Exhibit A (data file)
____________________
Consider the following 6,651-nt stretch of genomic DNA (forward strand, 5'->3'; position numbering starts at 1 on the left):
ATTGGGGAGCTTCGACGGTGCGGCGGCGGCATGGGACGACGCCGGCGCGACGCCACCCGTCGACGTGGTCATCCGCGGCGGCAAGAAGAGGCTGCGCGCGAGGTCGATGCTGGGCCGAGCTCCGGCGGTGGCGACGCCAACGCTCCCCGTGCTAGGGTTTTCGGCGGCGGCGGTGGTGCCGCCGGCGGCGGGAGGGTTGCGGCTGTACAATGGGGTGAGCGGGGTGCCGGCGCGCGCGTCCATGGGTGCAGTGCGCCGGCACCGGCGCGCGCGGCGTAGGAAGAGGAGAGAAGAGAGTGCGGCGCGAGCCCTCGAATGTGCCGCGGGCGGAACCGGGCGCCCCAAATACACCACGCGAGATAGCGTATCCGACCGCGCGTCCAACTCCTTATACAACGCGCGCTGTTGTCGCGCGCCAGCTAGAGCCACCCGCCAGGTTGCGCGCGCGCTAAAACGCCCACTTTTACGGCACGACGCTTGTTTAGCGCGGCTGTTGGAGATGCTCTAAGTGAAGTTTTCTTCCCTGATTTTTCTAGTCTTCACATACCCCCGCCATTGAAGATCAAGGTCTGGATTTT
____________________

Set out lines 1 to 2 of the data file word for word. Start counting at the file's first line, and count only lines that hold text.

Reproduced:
Consider the following 6,651-nt stretch of genomic DNA (forward strand, 5'->3'; position numbering starts at 1 on the left):
ATTGGGGAGCTTCGACGGTGCGGCGGCGGCATGGGACGACGCCGGCGCGACGCCACCCGTCGACGTGGTCATCCGCGGCGGCAAGAAGAGGCTGCGCGCGAGGTCGATGCTGGGCCGAGCTCCGGCGGTGGCGACGCCAACGCTCCCCGTGCTAGGGTTTTCGGCGGCGGCGGTGGTGCCGCCGGCGGCGGGAGGGTTGCGGCTGTACAATGGGGTGAGCGGGGTGCCGGCGCGCGCGTCCATGGGTGCAGTGCGCCGGCACCGGCGCGCGCGGCGTAGGAAGAGGAGAGAAGAGAGTGCGGCGCGAGCCCTCGAATGTGCCGCGGGCGGAACCGGGCGCCCCAAATACACCACGCGAGATAGCGTATCCGACCGCGCGTCCAACTCCTTATACAACGCGCGCTGTTGTCGCGCGCCAGCTAGAGCCACCCGCCAGGTTGCGCGCGCGCTAAAACGCCCACTTTTACGGCACGACGCTTGTTTAGCGCGGCTGTTGGAGATGCTCTAAGTGAAGTTTTCTTCCCTGATTTTTCTAGTCTTCACATACCCCCGCCATTGAAGATCAAGGTCTGGATTTT